Originally published by Think Left on 10th August 2015
Anyone who knows me in the real world knows I’m not the pushy type.
I’m inherently shy around people I don’t know and don’t yet trust. My grown up children affectionately call me ‘the hermit’. I’m happy within the bubble of my family, and close, life long friends. It’s not that I don’t like people. I do. I have an optimistic view of life, and believe most people are good, honest and caring. I just enjoy my own company, and that of my husband, and nearest and dearest, and don’t feel a great need to extend my social circle beyond that – in part because I find socialising with anyone I’m not completely at ease with exhausting. I’m one of those people who feel responsible for keeping conversation flowing, yet never feel I have anything of interest to say.
But recently I’ve been forced to come out of my shell. A girl who didn’t like to speak up in the class room for fear of saying something silly, has suddenly become the woman who has recently written three articles, two of which have been published in The Morning Star and one posted on the blog Think Left. I’ve joined several FB groups, and my friends list has tripled. I’ve become a tweeting maniac, helping to organising Twitter storms and petitions. I even volunteered at a phone bank – me, the woman who hates speaking on the phone so much, I frequently pathetically plead with my husband to make any official phone calls.
So what is it that’s forced me out of my comfort zone? I’m sure a lot of you will have already guessed, especially if you’re backing Jeremy Corbyn in the labour leadership campaign.
The thought of Jeremy as leader, turning Labour back into a party that arouses passion, and stands for something again, is what has driven me out of my shell.
My husband, my children’s step dad, is a police officer. I run a little holistic therapy business. We struggle at times, but overall we manage ok. But my children are not managing ok. My son, a support worker, doing one of the most important jobs in the world, caring for vulnerable people, can’t afford to leave home at the age of 25. My daughter, a single mum, lives in terror in case this callous government plus the plug on her financial support before she can find a job, and even after she does. And my youngest is now wondering whether to pursue her dream to go to university. Her brother earned his degree before fees trebled, so for him it wasn’t as scary, but she’s wondering if it’s worth it.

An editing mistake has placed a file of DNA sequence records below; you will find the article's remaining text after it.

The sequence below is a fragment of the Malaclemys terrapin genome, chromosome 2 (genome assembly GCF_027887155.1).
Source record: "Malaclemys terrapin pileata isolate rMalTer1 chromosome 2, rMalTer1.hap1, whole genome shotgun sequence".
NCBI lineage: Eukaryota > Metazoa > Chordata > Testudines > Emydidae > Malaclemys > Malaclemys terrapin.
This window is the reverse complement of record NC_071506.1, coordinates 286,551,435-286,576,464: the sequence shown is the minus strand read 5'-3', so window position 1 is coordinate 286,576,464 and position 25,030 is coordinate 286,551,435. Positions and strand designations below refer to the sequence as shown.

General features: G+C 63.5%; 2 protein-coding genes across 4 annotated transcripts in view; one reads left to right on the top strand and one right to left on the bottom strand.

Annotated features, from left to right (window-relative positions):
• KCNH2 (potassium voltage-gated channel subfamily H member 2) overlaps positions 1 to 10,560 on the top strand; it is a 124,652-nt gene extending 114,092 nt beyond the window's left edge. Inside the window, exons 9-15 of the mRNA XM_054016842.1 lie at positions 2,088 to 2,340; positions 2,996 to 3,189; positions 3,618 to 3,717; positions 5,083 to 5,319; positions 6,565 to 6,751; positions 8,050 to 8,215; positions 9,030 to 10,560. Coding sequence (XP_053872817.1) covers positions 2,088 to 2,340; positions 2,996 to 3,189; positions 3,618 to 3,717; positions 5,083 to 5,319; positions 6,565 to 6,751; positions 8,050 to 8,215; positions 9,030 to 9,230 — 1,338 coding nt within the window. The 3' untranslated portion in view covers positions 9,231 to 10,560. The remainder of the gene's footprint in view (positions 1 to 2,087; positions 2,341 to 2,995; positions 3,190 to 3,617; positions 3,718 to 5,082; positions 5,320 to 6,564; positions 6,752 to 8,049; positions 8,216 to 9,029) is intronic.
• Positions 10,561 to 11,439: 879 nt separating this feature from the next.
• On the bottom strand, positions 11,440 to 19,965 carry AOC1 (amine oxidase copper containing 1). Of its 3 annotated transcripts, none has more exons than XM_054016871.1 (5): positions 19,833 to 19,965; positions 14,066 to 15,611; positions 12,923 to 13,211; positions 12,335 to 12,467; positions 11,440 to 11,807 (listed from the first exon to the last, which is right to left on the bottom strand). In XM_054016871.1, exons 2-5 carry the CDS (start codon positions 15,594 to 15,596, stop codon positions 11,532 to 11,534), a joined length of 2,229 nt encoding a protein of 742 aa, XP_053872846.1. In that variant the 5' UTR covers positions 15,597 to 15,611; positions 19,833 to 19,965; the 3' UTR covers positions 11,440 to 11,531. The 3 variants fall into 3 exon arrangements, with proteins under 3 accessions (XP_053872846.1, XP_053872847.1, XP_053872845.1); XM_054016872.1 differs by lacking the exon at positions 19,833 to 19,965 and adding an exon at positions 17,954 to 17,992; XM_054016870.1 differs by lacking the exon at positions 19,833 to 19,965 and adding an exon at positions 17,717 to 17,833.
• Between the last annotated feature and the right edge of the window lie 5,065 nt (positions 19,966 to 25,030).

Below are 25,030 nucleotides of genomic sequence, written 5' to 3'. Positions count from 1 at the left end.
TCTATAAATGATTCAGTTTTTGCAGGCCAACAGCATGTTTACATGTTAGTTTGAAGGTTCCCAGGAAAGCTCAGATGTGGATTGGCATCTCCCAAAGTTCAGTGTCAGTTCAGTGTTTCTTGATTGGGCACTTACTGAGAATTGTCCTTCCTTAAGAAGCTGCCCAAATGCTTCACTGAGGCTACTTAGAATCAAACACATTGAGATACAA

I’ve become the reluctant campaigner for them, and for all the other young people out there whose dreams of a secure home and secure, well paid work, seem a million miles away in this increasingly unequal world we live in. And I’m doing it for those who suffer mental health issues, and who have such an uphill battle to get the support they so badly need. And I’m doing it for everyone who is struggling due to the cuts. And I’m doing it for peace, and for a more environmentally sustainable country, and for equality for all, and I could go on and on and on. My personal comfort comes second when so much is at stake.
When I hear Jeremy Corbyn referred to as a reluctant leader, especially when it’s said as an insult, I allow myself a wry smile. The factors that have driven Jeremy to stand for leader, and then commit to being our leader – if that’s the will of the members – are probably not a million miles from what’s driven me to campaign so hard for him.
He’s not driven by personal ambition, or glory. He’s driven by love. His love and care for others. For all of us.
Now that’s the sort of leader I want. What about you?